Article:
Very briefly, data has been collected in over 1000 cancer patients(Joske et al 2005). 80% of them are women: 55% of those with cancer have breast cancer; 20% of the visitors are carers of patients with cancer. The data shows small, but measurable, improvements in quality of life, and reduced cancer symptoms,over the course of six free CAM sessions. The main symptoms that have shown a response to this approach are pain and fatigue, two of the most troublesome problems in cancer patients. More research is needed before we can definitively state that this is due to the Centre itself. However, anecdotal reports from patients suggest improved compliance with mainstream treatment ("I used to dread coming to the hospital for chemo, until I started using the Centre for a massage session afterwards"). Amongst my own patients, I sometimes see a turnaround in psychological demeanor, after a visit to the Centre, to a more pro-active and on-side approach with the mainstream treatment. We also find that the Centre and the Chemo Club provide a sense of community for socially isolated cancer patients (sometimes from the very wealthiest suburbs!), and a tangible focus point for the wellspring of support from the community at large who want to help. Evidence that complementary therapies alter cancer survival at this stage is lacking, and that is not really the point.

Thus, the availability of safe, supervised complementary therapies may have much to offer an over-stressed health system and Australians battling through the cancer journey: non-pharmacological ways to help control cancer symptoms and treatment side effects such as pain, fatigue and nausea; a chance for cancer patients to be pro-active and empowered; and a way to harness a large groundswell of community goodwill to help.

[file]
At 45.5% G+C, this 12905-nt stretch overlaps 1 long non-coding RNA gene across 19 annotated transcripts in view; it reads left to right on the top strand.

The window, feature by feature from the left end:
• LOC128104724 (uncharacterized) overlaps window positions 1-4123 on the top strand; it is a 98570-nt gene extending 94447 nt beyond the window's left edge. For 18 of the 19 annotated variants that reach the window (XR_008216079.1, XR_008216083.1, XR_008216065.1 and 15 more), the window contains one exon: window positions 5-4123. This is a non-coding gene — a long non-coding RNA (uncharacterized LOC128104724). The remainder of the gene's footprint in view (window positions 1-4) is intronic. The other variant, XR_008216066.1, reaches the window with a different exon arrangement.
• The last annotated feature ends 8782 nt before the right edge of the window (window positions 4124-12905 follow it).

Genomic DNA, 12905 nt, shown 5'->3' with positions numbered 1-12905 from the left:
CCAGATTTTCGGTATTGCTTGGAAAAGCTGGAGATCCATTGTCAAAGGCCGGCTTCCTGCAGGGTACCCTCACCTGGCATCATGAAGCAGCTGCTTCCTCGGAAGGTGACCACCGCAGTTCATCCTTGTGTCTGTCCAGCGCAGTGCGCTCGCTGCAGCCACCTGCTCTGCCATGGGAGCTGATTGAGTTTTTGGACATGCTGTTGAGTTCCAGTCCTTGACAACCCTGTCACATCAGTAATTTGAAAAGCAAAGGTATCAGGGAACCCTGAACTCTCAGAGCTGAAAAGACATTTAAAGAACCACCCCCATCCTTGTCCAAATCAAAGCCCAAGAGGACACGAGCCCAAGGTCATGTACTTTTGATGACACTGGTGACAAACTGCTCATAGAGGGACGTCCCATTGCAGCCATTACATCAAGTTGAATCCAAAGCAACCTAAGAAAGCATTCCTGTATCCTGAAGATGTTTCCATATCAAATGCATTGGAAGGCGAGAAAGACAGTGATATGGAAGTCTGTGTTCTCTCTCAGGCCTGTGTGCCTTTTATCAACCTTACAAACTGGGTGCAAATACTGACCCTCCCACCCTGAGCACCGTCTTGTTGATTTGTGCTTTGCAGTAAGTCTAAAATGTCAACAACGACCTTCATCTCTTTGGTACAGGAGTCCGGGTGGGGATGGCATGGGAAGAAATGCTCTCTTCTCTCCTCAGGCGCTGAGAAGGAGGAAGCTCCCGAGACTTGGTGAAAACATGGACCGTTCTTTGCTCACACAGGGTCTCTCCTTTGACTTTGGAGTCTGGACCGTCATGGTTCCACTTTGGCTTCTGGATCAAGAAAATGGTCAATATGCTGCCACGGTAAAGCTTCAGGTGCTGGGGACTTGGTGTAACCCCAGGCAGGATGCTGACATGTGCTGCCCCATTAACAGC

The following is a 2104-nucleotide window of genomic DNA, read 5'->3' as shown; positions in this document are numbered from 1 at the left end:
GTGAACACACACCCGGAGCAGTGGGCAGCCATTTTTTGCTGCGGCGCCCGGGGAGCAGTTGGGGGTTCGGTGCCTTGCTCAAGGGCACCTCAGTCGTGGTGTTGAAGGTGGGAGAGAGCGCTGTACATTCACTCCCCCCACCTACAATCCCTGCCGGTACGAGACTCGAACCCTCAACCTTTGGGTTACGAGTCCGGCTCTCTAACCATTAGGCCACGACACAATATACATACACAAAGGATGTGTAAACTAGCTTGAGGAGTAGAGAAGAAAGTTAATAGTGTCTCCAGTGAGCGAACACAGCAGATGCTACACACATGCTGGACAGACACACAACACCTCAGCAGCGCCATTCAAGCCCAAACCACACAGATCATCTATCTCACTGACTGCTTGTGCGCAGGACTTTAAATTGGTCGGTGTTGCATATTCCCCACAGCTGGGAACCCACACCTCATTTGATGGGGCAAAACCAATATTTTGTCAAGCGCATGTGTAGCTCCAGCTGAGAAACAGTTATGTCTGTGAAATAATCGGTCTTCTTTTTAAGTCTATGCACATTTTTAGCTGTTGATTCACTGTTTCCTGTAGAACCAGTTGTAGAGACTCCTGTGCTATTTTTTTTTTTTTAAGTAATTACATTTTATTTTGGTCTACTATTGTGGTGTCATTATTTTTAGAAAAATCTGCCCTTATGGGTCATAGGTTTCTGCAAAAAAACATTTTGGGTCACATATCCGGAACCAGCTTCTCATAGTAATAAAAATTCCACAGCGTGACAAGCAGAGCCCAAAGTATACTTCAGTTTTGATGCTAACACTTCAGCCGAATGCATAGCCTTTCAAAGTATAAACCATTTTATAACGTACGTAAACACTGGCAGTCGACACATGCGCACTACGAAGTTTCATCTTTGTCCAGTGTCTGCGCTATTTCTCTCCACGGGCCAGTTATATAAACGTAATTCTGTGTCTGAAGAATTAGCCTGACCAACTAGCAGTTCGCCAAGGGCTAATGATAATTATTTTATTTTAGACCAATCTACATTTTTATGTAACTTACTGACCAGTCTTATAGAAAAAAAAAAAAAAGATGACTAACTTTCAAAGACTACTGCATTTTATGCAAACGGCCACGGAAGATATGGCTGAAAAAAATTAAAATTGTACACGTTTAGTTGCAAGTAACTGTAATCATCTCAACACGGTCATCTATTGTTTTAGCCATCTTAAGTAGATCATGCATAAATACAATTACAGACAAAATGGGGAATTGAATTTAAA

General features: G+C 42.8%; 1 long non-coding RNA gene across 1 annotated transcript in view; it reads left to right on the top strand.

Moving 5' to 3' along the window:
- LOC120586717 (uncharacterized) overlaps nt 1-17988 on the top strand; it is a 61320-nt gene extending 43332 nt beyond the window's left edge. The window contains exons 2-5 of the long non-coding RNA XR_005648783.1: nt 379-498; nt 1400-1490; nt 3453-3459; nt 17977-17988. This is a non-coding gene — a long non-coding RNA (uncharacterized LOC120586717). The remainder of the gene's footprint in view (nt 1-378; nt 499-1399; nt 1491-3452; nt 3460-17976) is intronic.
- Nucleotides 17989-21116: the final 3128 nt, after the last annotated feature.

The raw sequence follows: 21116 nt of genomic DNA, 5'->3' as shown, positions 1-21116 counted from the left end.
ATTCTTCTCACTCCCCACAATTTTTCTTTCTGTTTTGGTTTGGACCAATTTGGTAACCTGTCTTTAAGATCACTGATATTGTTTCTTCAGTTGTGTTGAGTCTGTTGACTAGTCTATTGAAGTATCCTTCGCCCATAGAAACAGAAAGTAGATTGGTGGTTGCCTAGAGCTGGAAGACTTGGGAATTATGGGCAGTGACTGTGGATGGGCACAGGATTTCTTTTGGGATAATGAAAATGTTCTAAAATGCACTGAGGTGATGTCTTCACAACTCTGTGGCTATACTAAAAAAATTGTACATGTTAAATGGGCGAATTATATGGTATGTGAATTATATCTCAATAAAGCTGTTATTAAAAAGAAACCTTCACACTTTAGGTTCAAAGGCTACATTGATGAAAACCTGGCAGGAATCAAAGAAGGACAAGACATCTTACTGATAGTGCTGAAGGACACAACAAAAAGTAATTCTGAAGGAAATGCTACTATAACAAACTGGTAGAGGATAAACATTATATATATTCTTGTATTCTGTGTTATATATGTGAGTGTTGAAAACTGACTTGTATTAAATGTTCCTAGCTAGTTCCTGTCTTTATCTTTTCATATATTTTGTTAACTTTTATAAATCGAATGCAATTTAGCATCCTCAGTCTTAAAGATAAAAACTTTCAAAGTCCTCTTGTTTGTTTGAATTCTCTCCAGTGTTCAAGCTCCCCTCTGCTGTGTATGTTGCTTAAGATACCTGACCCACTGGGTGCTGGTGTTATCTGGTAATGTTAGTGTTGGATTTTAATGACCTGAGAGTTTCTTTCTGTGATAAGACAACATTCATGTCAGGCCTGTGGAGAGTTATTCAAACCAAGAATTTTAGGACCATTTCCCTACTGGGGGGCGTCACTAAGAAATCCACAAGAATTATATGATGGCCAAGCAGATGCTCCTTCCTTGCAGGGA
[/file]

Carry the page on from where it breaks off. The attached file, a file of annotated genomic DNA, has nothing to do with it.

Modern medicine will deliver more improvements and breakthroughs. Many exciting new areas of research have been opened in population genomics, proteomics and micro-array, to name just a few. Whilst these are eagerly awaited, the challenge for all of us providing mainstream health care is to maintain a humanistic people-centred approach. Some very ancient forms of healing, discredited for centuries, may offer one way to re-humanise health care, empower patients and ensure a human face remains on our health care system. Hippocrates knew the difference between curing and healing;he said: "Cure occasionally, relieve often, comfort always".

Lowenthal, R. Public illness: how the community recommended complementary and alternative medicine for a prominent politician with cancer. Med J Aust 2005; 183:576-579.
Cancer in Australia 2001. Australian Cancer Institute of Health and Welfare and Australasian Association of Cancer Registries 2004. AIHW Cat. No. 213 Canberra.
Ernst E, Cassileth BR. The Prevalence of Complementary/Alternative Medicine in Cancer. Cancer. 1998; 83: 777-782
Molassiotis A, Fernandez-Ortega P, Pud D et al. Ann Oncol.2005 Apr;16(4):655-63. Epub 2005 Feb 2.
Yates JS, Mustian KM, Morrow GR, et al. Prevalence of complementary and alternative medicine use in cancer patients during treatment. Support care Cancer 2005 Oct; 13(10):806-11. Epub 2005 Feb 15.
Joske DJL, Rao A, Kristjanson L. Critical review of Complementary therapies in haemato-oncology. Int Med J 200636 479-586.
Joske DJL, Popescu A, Kristjanson LJ, Wallis K, Oliver D. Complementary medicine therapies in a teaching hospital. In Cohen M. (Editor) The Art and Science of Holistic Health AIMA, Clayton, 2005:146-153.